Bristol-Myers Squibb’s experimental HIV-1 therapy BMS-663068 has been granted breakthrough status by the US Food and Drug Administration, potentially accelerating the drug’s development pathway.

A first-in-class HIV-1 attachment inhibitor, BMS-663068 (fostemsavir) is being targeted towards heavily treatment-experienced adult patients. The drug is thought to work at an earlier point in the replication process than standard entry inhibitors to prevent the virus’ initial interaction with immune cells and subsequent invasion.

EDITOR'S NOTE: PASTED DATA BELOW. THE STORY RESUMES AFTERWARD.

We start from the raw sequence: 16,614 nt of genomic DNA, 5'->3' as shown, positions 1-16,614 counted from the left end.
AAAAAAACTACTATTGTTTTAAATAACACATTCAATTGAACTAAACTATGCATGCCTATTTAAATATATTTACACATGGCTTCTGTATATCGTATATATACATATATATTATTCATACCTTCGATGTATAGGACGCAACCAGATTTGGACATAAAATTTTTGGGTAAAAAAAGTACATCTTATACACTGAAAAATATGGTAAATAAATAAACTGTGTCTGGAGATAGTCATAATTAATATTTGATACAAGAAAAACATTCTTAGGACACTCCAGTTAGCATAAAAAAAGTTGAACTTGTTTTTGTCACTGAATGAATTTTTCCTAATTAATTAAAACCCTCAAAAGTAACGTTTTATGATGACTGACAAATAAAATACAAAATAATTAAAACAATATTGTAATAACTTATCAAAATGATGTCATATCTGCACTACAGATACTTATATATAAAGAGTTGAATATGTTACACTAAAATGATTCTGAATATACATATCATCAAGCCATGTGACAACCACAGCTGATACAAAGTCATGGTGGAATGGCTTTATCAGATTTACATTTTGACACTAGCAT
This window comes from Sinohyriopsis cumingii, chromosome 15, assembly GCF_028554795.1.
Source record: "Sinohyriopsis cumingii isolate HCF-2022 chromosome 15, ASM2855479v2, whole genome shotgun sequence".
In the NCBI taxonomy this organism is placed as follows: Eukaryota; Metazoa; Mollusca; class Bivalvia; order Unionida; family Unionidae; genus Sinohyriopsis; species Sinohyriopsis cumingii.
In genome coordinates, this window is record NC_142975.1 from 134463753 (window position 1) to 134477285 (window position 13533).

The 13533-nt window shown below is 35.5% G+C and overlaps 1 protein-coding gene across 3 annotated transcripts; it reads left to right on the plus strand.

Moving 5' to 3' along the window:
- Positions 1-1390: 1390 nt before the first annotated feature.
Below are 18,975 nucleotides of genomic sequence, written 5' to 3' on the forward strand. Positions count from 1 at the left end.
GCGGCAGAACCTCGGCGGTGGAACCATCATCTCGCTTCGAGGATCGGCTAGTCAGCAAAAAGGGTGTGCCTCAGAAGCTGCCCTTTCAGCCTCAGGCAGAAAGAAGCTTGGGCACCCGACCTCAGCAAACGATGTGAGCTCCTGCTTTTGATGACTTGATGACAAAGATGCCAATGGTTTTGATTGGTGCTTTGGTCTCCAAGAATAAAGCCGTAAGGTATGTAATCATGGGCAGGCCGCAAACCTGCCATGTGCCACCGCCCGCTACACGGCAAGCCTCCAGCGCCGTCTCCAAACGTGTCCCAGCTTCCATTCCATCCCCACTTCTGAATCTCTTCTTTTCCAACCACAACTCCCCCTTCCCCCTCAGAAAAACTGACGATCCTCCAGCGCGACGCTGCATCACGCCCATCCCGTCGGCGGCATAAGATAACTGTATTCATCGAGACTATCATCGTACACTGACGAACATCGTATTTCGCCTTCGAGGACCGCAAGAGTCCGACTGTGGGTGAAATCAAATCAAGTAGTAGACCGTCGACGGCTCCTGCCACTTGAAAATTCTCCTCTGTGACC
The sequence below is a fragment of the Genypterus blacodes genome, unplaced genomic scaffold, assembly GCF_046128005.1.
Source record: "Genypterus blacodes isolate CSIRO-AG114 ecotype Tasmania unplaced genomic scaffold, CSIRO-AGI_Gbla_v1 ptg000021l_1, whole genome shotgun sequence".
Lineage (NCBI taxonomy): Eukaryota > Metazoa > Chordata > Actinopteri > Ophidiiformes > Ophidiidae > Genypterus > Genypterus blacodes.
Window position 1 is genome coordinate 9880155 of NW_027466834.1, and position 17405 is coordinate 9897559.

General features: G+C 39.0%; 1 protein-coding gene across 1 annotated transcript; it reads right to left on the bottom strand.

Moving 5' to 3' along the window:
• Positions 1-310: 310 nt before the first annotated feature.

Breakthrough designation is based on data from the Phase IIb clinical study comparing BMS-663068 to boosted protease inhibitor Reyataz (atazanavir sulfate) and ritonavir in treatment-experienced patients, with a treatment backbone across all arms of raltegravir, in addition to tenofovir disoproxil fumarate. This showed similar response rates in the two treatment groups.

A Phase III trial in heavily treatment-experienced patients (defined as individuals who can no longer formulate a viable three-drug treatment regimen due to accumulation of drug resistance, past intolerabilities or antiretroviral contraindications) is ongoing, BMS noted.